Complex Transaction Processing

You can perform complex transaction processing when a transaction requires a mix of different types of verbs, such as GET, POST, and PUT, that REST is telling the server to take on a row in the request. Use @metadata action tags.
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You can perform complex transaction processing when a transaction requires a mix of different types of verbs, such as GET, POST, and PUT, that REST is telling the server to take on a row in the request. Use 
@metadata
 action tags.
With
@metadata
 action tags, you can:
  • Specify greater granularity. The tags designate the verb to take on each row. This can provide substantial value in choreographing the persistence actions taken in processing a request.
  • Create and link related data using 
    CA Live API Creator
    services. The services apply to how to process the rows in the request. Reactive logic then applies to each of these row.
  • Link child rows to parent rows, without the requirement for the client to supply 
    autonum
     identifier (which they may not know) by inserting 
    @metadata
     action tags. You can use parent sub-resources with these actions.
In this article:
Metadata Actions Tags
You can use the following metadata action tags:
DELETE
For example, you can delete using the
name
field as a unique key:
  {
    "@metadata" : {
       "action":"
DELETE
",
       "checksum":"override",
       
"key":"name"
     },
     "name":"David 2",
     "some_val":202}
For more information about this metadata action tag, see DELETE.
LOOKUP
For more information about using this metadata action tag, see Lookup Metadata Action.
INSERT
For more information:
UPDATE
For more information about this metadata action tag, see PUT.
MERGE_INSERT
For more information about this metadata action tag, see MERGE_INSERT Metadata Action Tag.
Mix and Match Metadata Action Tags in a Request
You can use different metadata action tags in the same request. The following code snippet shows an example. In this example, the Customer object is inserted (using the
INSERT
metadata action tag), the Product object is updated (using the
UPDATE
 metadata action tag), and the Address object is deleted (using the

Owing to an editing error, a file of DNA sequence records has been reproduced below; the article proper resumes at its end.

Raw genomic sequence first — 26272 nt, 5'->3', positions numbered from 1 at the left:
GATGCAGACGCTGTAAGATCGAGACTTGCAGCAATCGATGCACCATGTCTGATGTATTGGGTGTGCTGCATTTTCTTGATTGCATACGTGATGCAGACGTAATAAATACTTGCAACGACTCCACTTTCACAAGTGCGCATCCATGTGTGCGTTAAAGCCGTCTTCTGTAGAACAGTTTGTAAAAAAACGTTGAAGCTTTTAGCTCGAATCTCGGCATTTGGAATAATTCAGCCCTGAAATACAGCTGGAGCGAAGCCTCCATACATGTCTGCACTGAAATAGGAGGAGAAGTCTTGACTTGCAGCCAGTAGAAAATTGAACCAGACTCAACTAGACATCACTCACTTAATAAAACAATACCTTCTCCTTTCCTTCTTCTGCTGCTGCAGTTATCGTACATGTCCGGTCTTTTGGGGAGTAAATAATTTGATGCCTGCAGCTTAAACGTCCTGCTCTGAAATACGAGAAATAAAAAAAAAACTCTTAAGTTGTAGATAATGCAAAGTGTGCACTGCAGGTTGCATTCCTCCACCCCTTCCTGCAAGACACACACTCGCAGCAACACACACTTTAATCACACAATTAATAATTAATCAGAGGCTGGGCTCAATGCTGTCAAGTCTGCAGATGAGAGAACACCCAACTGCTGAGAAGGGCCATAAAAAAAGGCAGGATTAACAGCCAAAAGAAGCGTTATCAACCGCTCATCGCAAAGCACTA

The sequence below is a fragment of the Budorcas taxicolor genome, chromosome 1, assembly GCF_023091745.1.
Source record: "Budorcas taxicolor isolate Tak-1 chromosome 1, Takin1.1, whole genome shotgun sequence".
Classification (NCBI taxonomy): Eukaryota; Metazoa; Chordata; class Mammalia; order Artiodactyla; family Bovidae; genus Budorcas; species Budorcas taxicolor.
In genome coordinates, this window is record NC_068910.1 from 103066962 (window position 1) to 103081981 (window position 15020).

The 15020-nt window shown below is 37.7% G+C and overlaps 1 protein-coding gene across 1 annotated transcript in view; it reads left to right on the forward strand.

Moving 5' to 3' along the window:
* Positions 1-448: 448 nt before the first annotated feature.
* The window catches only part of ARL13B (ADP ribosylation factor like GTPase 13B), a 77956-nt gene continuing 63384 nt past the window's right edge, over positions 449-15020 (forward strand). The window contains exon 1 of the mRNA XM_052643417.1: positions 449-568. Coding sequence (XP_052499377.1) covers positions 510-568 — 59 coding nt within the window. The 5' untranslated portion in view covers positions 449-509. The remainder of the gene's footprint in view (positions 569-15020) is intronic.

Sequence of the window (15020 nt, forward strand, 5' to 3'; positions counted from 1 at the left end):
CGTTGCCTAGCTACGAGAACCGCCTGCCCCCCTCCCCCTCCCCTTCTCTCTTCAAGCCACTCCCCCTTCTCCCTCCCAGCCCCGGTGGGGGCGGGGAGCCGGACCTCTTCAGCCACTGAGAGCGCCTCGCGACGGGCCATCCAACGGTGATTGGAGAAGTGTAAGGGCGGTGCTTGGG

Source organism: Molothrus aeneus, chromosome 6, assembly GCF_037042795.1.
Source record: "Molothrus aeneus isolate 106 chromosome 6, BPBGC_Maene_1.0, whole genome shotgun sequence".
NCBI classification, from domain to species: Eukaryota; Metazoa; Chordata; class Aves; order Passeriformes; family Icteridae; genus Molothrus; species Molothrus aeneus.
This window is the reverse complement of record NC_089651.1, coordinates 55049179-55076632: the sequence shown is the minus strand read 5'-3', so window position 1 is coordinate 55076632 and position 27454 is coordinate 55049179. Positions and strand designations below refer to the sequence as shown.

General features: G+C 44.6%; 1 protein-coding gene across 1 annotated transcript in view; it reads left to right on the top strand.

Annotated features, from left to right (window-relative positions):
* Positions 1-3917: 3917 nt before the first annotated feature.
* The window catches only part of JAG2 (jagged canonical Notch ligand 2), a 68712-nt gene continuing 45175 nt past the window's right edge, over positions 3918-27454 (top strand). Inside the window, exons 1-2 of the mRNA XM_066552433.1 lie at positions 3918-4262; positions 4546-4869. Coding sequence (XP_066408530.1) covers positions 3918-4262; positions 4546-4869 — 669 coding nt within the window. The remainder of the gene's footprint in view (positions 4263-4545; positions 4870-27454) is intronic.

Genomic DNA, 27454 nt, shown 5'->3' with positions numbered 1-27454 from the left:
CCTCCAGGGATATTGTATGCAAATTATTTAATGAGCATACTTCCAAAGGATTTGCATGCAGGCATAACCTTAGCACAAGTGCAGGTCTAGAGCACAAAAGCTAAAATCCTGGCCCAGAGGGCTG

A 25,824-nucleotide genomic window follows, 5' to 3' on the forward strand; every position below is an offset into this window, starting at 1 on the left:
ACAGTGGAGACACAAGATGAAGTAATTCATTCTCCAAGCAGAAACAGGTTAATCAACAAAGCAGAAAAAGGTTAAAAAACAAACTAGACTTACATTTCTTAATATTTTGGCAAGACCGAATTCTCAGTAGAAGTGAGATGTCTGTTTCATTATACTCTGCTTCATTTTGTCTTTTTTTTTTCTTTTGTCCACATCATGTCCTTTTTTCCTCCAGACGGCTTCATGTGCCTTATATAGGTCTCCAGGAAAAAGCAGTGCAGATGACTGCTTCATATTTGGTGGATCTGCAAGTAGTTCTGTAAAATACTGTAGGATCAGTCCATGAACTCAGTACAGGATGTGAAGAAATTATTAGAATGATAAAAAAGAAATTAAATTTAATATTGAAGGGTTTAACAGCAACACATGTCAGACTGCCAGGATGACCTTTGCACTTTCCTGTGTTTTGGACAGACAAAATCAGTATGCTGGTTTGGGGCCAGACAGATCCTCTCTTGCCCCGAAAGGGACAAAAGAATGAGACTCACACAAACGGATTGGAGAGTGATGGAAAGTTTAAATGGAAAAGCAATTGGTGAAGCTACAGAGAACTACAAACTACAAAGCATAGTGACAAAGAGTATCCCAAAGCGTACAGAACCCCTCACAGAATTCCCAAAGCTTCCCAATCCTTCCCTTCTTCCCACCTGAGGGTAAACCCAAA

DELETE
metadata action tag):
[
  {
    "@metadata": {
      "entity": "Customer",
      "action": "
INSERT
"
     },
     "name": "Acme Inc",
     "credit_limit": 5000
[
  },
  {
    "@metadata": {
      "href": "https://foo.my.espressologic.com/rest/foo/bar/v1/Product/123",
      "checksum": "123456789ABCDEF",
      "action": "
UPDATE
"
    },
    "unit_price": 0.99
  },
  {
    "@metadata": {
      "href": "https://foo.my.espressologic.com/rest/foo/bar/v1/Address/456",
      "checksum": "123456789ABCDEF",
      "action": "
DELETE
"
     }
  }
]
Find or Update Rows from External Sources using the Metadata Key
It is a common pattern to find or update rows from external sources, where the system key is not known. This is often because the actual key might be a database-generated number, unknown to external systems or businesses.
For example, the Business to Business (B2B) sample test posts an order for Products. Products are identified by a
ProductID
. Since external systems cannot know such names, it uses the 
LOOKUP
 metadata action tag, for example:
{
  "CustomerNumber":"VINET",
  "Items":[
  {
    "Product":{
      "@metadata":{
        "action":
"LOOKUP",
        "key":"ProductName"
      },
      "ProductName":"Pavlova"
   },
   "Quantity":1
},
CA Live API Creator
 uses the
key
 to find a Product row by
ProductName
, extracts its
ProductID
, and stores this in the
Items
row being inserted. The 
LOOKUP
 action automates this. While the fields comprising the key typically comprise a unique key, this is not strictly required. The only requirement is that the find returns exactly one row.
The key is available in the 
LOOKUP
 and the 
MERGE_INSERT
 metadata action tags.